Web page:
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Using Strain Typing to Characterize a Fluoroquinolone-Resistant Neisseria gonorrhoeae Transmission Network in Southern California
  1. Sheldon R Morris (shmorris{at}ucsd.edu)
  1. University of California, San Diego, United States
    1. Joan S. Knapp (jsk2{at}cdc.gov)
    1. Centers for Disease Control and Prevention, United States
      1. Douglas F. Moore (dmoore{at}ochca.com)
      1. Orange County Public Health Laboratory, United States
        1. David L. Trees (dlt1{at}cdc.gov)
        1. Centers for Disease Control and Prevention, United States
          1. Susan A. Wang (sjw8{at}cdc.gov)
          1. Centers for Disease Control and Prevention, United States
            1. Gail Bolan (gail.bolan{at}cdph.ca.gov)
            1. California Department of Public Health, United States
              1. Heidi M. Bauer (heidi.bauer{at}cdph.ca.gov)
              1. California Department of Public Health, United States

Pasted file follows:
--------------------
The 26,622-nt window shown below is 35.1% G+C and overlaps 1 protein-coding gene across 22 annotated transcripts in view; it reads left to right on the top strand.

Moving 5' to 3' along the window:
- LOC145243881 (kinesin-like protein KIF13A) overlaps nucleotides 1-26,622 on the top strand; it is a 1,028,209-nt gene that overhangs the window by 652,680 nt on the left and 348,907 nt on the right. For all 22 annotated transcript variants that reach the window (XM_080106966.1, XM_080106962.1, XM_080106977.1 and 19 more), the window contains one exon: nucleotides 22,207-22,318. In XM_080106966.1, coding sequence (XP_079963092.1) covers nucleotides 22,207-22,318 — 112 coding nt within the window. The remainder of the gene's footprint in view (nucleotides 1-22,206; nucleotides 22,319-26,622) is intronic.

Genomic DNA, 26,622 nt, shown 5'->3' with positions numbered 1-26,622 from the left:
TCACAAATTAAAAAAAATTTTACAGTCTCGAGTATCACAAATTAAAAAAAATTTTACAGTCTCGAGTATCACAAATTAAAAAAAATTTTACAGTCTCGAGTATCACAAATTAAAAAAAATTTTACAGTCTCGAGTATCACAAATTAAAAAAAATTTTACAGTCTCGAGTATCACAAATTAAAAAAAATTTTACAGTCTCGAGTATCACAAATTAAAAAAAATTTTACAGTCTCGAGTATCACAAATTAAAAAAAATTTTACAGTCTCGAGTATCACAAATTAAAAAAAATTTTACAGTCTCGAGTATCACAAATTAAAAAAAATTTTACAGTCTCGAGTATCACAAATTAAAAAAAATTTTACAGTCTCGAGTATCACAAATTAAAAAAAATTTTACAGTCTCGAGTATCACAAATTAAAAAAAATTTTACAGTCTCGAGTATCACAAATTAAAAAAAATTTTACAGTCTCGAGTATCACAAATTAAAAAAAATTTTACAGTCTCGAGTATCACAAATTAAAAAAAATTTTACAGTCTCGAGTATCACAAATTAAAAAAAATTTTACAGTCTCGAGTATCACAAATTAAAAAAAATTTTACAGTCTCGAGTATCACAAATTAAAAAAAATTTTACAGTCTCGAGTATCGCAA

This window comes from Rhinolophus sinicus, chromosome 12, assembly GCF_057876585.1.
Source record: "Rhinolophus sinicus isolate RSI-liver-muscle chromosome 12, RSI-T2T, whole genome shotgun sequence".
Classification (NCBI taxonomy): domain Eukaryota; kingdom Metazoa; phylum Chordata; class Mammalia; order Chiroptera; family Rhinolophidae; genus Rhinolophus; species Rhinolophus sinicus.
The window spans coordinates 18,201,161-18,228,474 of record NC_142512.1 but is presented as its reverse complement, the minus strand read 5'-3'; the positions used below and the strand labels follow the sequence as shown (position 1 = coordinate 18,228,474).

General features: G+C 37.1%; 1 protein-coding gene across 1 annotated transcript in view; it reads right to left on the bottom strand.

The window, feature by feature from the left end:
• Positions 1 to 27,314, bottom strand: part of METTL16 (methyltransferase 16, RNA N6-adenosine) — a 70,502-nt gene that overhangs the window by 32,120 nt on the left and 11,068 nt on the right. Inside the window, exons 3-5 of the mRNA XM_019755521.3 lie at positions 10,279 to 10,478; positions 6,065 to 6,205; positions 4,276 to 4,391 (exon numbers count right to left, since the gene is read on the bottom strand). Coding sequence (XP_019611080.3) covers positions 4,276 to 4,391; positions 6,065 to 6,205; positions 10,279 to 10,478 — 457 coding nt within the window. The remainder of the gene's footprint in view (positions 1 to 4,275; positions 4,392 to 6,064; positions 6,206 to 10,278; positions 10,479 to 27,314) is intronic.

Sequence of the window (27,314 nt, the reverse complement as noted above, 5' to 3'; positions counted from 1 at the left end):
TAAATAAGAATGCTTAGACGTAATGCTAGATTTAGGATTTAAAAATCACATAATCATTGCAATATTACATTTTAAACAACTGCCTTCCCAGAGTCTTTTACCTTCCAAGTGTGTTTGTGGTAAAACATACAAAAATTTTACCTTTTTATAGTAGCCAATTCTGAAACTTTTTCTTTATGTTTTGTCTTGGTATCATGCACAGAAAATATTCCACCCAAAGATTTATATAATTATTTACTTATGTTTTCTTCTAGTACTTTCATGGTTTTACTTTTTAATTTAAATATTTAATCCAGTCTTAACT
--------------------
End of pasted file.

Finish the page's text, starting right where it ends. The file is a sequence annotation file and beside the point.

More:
Abstract

                Objective: We investigated the initial outbreak of QRNG in southern California with analysis of transmission using strain typing.

                Methods: Surveillance for QRNG was conducted in 2000-2002 in southern California including epidemiology and strain typing by a combination of antibiogram, auxotype, serovar, Lip type, and amino acid alteration patterns in the quinolone-resistance determining region of GyrA and ParC. Combining epidemiological data with strain typing, we describe the emergence of QRNG outbreak strains using risk factor analysis and transmission networks.

                Results: Two outbreak strains accounted for 82% of isolates. Both strains required proline, were Lip type 17c, had amino acid alterations 91 > Phe in GyrA and 87 > Arg in ParC, but they differed by their serovar, IB-3C8 versus IB-2H7, 2G2. Outbreak strains were positively associated with men who have sex with men (MSM), adjusted odds ratio (AOR) 23.9; 95% confidence interval (CI) 2.2-261 and negatively associated with travel history: AOR 0.05, (95% CI 0.0-0.6). Network analysis demonstrated that 17 cases were connected by sexual contacts and/or public venues including bars, bathhouses/sex clubs, and Internet sites.

                Conclusions: QRNG may have become established among Californian MSM through an identified transmission network of southern Californian bars, bathhouses and Internet sites.

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